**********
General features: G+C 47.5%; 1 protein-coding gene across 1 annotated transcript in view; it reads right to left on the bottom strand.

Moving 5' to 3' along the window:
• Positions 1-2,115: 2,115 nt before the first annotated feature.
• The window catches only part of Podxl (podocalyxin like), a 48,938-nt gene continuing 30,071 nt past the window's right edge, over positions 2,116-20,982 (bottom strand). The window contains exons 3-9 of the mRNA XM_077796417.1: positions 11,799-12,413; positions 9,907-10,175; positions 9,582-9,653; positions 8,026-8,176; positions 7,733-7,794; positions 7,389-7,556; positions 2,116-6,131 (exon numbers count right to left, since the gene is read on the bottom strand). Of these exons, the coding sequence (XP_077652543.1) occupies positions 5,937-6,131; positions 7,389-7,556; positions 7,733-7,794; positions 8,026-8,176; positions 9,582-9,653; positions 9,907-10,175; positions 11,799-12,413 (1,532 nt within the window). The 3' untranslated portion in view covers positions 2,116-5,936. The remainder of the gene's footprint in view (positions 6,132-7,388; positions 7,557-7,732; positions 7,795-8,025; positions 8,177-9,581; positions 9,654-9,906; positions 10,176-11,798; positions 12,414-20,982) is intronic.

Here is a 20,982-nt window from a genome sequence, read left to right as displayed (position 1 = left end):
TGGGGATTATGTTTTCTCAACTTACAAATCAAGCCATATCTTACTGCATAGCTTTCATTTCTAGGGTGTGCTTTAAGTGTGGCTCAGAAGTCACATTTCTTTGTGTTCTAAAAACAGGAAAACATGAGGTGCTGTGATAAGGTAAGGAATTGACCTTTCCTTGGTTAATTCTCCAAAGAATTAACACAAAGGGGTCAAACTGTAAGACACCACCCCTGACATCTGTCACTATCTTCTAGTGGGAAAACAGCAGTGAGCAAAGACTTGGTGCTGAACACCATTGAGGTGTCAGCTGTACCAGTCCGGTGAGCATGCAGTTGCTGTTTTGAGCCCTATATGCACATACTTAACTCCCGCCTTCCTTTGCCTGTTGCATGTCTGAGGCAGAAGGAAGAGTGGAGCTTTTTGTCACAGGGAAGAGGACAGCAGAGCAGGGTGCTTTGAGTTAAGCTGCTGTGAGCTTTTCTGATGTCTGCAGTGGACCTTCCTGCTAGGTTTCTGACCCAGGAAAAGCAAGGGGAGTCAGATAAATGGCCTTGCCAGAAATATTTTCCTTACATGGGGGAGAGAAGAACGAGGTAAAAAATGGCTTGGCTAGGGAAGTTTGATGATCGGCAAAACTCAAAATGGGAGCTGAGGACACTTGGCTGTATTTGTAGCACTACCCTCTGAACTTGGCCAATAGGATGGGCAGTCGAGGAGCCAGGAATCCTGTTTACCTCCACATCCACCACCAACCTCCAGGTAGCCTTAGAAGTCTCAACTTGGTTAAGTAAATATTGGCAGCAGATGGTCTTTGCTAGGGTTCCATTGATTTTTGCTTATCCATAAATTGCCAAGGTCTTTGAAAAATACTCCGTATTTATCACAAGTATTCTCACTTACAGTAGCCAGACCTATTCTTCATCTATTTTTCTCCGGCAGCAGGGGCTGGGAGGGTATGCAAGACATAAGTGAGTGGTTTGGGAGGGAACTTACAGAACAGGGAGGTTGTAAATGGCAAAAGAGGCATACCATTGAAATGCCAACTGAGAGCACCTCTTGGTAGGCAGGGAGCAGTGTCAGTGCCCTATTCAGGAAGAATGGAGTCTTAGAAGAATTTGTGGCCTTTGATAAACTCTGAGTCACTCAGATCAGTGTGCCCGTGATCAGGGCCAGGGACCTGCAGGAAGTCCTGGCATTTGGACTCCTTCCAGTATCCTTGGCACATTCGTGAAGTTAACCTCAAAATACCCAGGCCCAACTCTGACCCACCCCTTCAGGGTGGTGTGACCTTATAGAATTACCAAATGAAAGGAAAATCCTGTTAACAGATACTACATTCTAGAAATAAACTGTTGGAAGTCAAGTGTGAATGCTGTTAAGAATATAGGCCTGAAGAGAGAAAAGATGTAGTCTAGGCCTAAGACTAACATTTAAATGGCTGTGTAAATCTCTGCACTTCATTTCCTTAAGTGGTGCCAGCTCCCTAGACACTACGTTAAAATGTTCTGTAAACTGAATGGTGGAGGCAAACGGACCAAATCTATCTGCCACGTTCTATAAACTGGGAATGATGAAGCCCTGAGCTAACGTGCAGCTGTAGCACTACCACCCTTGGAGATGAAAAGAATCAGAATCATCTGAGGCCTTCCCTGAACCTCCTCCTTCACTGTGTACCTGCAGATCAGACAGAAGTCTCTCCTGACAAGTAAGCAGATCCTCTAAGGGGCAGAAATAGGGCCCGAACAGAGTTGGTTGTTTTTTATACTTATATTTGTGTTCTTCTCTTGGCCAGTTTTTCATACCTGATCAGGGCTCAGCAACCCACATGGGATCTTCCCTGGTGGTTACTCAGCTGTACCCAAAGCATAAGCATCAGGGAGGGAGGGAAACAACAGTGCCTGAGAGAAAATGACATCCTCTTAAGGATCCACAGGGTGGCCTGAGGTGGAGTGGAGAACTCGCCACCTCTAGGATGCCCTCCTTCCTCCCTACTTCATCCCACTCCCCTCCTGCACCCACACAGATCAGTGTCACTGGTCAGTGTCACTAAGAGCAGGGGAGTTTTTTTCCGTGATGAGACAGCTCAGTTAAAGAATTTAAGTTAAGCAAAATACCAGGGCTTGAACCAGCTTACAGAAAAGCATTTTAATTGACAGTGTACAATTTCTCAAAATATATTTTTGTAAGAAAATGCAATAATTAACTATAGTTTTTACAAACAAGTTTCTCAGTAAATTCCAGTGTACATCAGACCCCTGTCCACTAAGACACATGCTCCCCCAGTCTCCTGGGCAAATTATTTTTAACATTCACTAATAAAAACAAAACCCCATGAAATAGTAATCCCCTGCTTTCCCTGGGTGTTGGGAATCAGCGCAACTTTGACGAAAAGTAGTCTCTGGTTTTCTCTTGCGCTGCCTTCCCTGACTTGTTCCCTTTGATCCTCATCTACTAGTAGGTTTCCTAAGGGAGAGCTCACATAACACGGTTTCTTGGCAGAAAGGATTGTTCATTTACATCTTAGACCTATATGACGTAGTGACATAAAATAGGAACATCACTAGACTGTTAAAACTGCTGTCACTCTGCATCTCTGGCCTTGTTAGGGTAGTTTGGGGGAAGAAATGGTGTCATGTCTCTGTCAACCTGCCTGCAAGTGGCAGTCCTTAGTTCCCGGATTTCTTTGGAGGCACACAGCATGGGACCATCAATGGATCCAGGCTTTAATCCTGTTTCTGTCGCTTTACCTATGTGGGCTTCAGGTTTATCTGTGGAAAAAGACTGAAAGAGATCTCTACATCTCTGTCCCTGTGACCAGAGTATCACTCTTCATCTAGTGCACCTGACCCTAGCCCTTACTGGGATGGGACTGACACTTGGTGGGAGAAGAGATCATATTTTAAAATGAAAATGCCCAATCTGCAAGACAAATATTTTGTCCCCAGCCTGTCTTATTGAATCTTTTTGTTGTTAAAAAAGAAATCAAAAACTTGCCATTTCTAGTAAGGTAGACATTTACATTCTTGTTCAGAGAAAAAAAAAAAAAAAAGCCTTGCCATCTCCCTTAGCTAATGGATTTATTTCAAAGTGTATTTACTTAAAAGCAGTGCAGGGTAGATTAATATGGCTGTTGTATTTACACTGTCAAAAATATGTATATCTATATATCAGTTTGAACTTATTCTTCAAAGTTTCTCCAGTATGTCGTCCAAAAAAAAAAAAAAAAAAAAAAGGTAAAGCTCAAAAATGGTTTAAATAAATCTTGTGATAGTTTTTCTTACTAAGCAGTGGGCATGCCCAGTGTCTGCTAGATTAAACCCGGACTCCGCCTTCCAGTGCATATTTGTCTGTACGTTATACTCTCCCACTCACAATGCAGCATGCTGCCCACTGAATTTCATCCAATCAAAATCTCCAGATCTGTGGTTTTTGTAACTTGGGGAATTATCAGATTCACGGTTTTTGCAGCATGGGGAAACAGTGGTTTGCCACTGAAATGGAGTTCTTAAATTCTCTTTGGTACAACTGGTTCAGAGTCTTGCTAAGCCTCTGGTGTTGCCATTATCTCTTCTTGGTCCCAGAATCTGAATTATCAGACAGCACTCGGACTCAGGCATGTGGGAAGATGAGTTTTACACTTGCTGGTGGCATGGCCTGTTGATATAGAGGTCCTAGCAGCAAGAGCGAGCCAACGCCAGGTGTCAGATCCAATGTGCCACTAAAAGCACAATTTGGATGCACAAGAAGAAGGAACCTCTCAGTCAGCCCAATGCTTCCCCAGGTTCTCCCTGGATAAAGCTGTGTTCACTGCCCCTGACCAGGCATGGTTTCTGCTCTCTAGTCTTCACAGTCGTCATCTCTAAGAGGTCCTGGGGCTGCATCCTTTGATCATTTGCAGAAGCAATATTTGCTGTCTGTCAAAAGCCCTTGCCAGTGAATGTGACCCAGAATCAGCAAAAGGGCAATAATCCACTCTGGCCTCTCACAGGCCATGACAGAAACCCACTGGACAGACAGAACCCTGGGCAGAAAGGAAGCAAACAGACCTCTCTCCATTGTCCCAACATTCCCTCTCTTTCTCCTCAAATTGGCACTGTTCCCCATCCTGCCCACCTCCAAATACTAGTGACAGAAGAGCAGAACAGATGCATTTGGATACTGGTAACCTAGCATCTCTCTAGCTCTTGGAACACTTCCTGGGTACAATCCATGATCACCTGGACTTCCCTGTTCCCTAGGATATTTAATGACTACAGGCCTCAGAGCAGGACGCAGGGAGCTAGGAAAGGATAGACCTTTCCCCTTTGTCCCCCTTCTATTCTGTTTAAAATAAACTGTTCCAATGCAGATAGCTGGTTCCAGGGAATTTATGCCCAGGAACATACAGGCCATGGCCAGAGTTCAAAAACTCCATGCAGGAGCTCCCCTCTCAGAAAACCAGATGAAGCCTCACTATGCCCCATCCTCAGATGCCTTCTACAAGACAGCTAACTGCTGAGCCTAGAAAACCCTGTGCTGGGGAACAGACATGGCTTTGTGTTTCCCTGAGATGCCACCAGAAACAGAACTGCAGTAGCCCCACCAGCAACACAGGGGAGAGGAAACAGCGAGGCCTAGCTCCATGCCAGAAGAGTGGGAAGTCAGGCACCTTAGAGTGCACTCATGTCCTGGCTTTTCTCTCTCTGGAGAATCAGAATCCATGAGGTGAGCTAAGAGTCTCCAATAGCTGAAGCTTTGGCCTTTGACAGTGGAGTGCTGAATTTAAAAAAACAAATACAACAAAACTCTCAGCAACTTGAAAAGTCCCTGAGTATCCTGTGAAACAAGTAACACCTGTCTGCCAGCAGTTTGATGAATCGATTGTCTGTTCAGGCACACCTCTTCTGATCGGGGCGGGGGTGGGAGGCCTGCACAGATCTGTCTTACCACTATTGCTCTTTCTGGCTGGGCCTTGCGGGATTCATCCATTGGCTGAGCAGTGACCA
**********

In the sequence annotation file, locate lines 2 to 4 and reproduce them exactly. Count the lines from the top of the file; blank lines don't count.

Moving 5' to 3' along the window:
• Positions 1-2,115: 2,115 nt before the first annotated feature.
• The window catches only part of Podxl (podocalyxin like), a 48,938-nt gene continuing 30,071 nt past the window's right edge, over positions 2,116-20,982 (bottom strand). The window contains exons 3-9 of the mRNA XM_077796417.1: positions 11,799-12,413; positions 9,907-10,175; positions 9,582-9,653; positions 8,026-8,176; positions 7,733-7,794; positions 7,389-7,556; positions 2,116-6,131 (exon numbers count right to left, since the gene is read on the bottom strand). Of these exons, the coding sequence (XP_077652543.1) occupies positions 5,937-6,131; positions 7,389-7,556; positions 7,733-7,794; positions 8,026-8,176; positions 9,582-9,653; positions 9,907-10,175; positions 11,799-12,413 (1,532 nt within the window). The 3' untranslated portion in view covers positions 2,116-5,936. The remainder of the gene's footprint in view (positions 6,132-7,388; positions 7,557-7,732; positions 7,795-8,025; positions 8,177-9,581; positions 9,654-9,906; positions 10,176-11,798; positions 12,414-20,982) is intronic.